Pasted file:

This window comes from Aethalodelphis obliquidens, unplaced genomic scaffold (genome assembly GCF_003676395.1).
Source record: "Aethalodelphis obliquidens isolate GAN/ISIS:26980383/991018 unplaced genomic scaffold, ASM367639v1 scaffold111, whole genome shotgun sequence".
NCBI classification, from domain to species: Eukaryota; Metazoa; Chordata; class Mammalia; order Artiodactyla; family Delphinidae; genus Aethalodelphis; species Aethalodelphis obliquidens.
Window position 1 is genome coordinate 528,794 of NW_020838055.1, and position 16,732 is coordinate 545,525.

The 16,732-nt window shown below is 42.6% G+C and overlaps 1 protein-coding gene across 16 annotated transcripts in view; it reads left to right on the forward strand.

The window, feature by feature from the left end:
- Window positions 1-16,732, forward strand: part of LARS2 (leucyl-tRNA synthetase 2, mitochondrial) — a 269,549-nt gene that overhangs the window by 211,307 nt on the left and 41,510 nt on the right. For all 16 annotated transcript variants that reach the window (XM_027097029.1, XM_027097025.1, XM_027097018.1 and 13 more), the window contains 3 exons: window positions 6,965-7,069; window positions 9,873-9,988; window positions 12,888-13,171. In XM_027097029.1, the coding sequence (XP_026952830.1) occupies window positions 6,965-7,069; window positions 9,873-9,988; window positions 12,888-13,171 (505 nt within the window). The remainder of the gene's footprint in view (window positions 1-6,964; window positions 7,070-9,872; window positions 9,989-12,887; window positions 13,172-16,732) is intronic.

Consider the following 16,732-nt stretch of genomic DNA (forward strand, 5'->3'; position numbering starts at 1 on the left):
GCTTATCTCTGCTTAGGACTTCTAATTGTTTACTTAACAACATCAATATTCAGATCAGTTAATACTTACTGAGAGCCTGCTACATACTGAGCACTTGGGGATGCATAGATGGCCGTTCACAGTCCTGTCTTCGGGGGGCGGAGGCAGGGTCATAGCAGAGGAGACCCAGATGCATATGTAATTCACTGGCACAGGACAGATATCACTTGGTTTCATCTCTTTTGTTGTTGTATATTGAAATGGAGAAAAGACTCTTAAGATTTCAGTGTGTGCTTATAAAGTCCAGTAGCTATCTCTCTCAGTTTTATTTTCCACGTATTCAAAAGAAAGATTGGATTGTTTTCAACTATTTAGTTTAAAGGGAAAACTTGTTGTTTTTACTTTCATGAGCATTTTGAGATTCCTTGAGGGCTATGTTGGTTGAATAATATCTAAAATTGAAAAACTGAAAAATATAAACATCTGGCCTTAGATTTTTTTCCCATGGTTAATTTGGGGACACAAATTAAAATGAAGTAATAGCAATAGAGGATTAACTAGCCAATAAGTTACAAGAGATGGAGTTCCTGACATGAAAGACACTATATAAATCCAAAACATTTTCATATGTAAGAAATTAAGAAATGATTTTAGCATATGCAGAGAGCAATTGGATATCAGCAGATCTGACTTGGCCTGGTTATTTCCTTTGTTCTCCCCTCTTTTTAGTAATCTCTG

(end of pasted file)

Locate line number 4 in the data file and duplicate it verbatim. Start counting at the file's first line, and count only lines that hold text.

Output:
Window position 1 is genome coordinate 528,794 of NW_020838055.1, and position 16,732 is coordinate 545,525.